The inclusion of adverse events is also an issue because long-term adverse event effects are becoming much more important. Improved models should attempt to implement the effects of adverse events as they are actually experienced, which means linking them to dropouts or switching patients, separating adverse events into acute or chronic events that are manageable or refractory to treatment. No double counting, such as including both costs of treatment to alleviate adverse events, and utility penalties for the condition. This area is one in which modeling can do much to inform practice. The statistical reporting of adverse event effects in HIV clinical trials is minimal, and focused on reporting of safety issues mainly associate with severe and life-threatening events, as well as on events that have very different rates for the regimens that are compared in the study. The problem with the adverse event analysis for new regimens is that it has to be performed against an enormous amount of background ‘noise’ related to the plethora of signs, symptoms and clinical events that patients with HIV disease experience. We recently performed a detailed analysis of adverse event data from one 96-week long clinical trial of about 700 ARV-naïve patients (Simpson, unpublished data). The data set had more than 15 000 individual observations of events, and even though standard coding was used, all the detailed descriptions of adverse events were recorded as free text. Thus we saw hundreds of different ways that events were described. In addition, there were a substantial number of events with no start date or with no end date, which made it difficult to estimate the duration of the event accurately. However, it was clear that very few ARs lasted the full length of the study, and most had a less than 90 days mean duration. Thus, economic modeling studies that apply a marginal disutility of different adverse event rates for competing regimens to a fixed proportion of patients in an economic model are likely to overestimate the effect of most of the adverse evens. This may seem like a minor issue, but it can have major implications in economic models of regimens used in ARV-naïve patients. This is because today's excellent initial ARV regimens may be expected to last a median time between 5 and 7 years. Thus, a utility decrement of 0.05 that is applied to 10–20% of the population in one arm of the model may have a large impact in models in which the predicted differences between regimens may be on the order of 0.2 QALYs.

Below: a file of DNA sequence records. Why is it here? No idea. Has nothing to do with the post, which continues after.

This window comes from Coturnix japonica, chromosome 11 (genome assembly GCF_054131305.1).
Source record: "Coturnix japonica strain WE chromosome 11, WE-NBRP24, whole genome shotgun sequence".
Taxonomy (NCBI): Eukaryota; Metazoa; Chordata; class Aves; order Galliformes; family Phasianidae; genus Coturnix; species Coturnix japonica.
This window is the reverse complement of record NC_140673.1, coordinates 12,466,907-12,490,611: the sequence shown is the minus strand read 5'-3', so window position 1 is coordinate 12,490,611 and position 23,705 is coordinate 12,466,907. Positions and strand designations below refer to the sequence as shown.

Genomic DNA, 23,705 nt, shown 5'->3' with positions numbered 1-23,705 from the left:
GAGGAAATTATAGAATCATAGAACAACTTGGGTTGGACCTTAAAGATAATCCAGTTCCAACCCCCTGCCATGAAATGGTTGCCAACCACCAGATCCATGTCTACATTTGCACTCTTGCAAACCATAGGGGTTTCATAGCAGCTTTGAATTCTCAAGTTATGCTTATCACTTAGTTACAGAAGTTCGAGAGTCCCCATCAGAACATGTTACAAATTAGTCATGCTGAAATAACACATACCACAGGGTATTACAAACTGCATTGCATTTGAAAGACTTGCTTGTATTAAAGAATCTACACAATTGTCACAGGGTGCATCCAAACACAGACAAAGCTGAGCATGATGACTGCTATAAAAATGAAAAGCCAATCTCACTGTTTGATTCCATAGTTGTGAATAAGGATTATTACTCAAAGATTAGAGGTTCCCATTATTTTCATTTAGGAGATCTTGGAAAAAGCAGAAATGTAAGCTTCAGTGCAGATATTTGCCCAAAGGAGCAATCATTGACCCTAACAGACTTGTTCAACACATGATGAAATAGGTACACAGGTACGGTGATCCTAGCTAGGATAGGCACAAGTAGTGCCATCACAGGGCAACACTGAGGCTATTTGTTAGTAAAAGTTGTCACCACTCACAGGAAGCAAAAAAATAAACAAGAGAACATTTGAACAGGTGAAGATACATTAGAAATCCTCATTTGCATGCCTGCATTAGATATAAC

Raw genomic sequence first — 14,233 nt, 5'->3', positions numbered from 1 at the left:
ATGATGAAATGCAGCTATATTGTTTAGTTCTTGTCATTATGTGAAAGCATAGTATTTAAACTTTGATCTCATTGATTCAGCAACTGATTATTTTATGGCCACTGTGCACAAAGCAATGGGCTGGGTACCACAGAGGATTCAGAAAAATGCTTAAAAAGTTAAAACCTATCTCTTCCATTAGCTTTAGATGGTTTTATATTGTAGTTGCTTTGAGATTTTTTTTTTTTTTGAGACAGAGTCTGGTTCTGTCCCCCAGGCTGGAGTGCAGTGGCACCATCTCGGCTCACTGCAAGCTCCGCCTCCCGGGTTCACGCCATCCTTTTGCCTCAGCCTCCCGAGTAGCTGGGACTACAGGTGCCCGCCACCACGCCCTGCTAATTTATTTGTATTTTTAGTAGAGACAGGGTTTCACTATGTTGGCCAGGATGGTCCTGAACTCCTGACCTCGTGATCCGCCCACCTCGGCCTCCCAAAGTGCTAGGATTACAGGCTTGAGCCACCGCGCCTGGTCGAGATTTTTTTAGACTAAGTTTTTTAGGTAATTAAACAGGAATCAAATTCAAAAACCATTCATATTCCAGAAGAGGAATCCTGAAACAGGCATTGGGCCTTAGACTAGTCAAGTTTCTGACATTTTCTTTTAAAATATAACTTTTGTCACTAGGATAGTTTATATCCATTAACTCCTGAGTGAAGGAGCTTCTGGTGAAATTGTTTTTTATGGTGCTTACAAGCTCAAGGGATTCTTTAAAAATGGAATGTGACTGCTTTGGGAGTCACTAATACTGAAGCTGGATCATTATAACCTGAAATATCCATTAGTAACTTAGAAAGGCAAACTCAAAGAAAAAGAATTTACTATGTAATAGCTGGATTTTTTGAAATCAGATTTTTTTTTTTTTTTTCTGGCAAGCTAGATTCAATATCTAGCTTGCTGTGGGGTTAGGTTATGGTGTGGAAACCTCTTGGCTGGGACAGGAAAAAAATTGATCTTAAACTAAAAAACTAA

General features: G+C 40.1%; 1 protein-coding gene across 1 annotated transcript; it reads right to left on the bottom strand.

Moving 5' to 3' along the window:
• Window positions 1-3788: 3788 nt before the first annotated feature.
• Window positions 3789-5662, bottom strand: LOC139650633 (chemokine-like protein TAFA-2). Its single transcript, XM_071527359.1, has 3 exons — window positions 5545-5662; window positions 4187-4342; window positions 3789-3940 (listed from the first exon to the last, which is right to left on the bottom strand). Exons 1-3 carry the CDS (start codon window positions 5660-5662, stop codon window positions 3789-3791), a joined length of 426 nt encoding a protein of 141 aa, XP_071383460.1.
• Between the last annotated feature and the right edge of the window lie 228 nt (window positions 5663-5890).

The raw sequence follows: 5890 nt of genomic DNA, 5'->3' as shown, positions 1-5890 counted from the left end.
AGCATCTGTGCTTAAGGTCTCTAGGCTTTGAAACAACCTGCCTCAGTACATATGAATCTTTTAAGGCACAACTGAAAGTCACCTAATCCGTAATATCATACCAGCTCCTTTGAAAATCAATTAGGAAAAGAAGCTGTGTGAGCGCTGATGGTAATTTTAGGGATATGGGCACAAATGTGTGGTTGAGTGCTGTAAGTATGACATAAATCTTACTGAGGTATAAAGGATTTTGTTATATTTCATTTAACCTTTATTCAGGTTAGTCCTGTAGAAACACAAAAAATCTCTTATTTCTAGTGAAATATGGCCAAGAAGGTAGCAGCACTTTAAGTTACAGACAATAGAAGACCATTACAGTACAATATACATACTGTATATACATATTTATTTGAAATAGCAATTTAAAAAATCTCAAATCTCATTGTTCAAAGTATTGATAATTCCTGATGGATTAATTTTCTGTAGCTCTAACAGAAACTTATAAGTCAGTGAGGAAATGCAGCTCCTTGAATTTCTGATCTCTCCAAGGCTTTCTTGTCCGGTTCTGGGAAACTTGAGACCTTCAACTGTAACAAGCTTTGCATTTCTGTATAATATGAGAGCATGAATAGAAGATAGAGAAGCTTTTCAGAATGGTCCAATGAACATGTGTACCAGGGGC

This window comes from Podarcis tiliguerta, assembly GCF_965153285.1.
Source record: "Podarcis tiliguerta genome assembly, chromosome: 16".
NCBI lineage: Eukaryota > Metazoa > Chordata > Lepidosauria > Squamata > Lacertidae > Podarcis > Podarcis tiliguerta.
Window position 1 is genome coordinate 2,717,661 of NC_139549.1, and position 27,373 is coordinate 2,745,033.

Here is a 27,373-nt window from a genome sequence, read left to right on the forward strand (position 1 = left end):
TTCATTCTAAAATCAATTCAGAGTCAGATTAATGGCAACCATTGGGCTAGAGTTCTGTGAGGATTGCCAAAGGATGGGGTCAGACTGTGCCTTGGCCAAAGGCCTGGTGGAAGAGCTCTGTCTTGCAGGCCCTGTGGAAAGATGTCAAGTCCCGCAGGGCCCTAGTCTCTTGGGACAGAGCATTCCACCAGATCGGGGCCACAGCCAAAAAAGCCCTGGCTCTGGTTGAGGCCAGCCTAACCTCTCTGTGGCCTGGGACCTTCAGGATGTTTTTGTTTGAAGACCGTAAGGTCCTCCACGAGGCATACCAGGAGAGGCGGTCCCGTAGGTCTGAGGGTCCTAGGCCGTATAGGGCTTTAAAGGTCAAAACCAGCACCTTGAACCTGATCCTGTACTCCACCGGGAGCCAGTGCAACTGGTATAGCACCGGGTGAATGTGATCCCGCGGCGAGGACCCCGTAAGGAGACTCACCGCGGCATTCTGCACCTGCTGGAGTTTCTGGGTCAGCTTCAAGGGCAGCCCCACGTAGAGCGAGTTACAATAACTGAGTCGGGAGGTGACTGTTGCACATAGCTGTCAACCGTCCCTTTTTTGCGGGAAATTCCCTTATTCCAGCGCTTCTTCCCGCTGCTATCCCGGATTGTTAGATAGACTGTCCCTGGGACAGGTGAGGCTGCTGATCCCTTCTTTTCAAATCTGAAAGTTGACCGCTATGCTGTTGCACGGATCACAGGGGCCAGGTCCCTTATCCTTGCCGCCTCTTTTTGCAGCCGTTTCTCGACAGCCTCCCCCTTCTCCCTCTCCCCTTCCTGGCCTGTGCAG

The recent results of the modeling study by Granich and colleagues [44••] require us to reconsider our approach to limit HIV-treatment models to the treated individuals. Indeed, the use of a discrete event modeling framework would make it possible to estimate the effect of viral suppression on the size of the infected population over time. We would not need a detailed transmission model to incorporate this variable into a current model. The inclusion of a specific transmission variable based on reasonable parameters, and a summary output of total new HIV infections, and a global ‘new cases’ cost estimate for each therapy, would go far to illustrate the potential effects, if any, that competing therapies may have on this important outcome.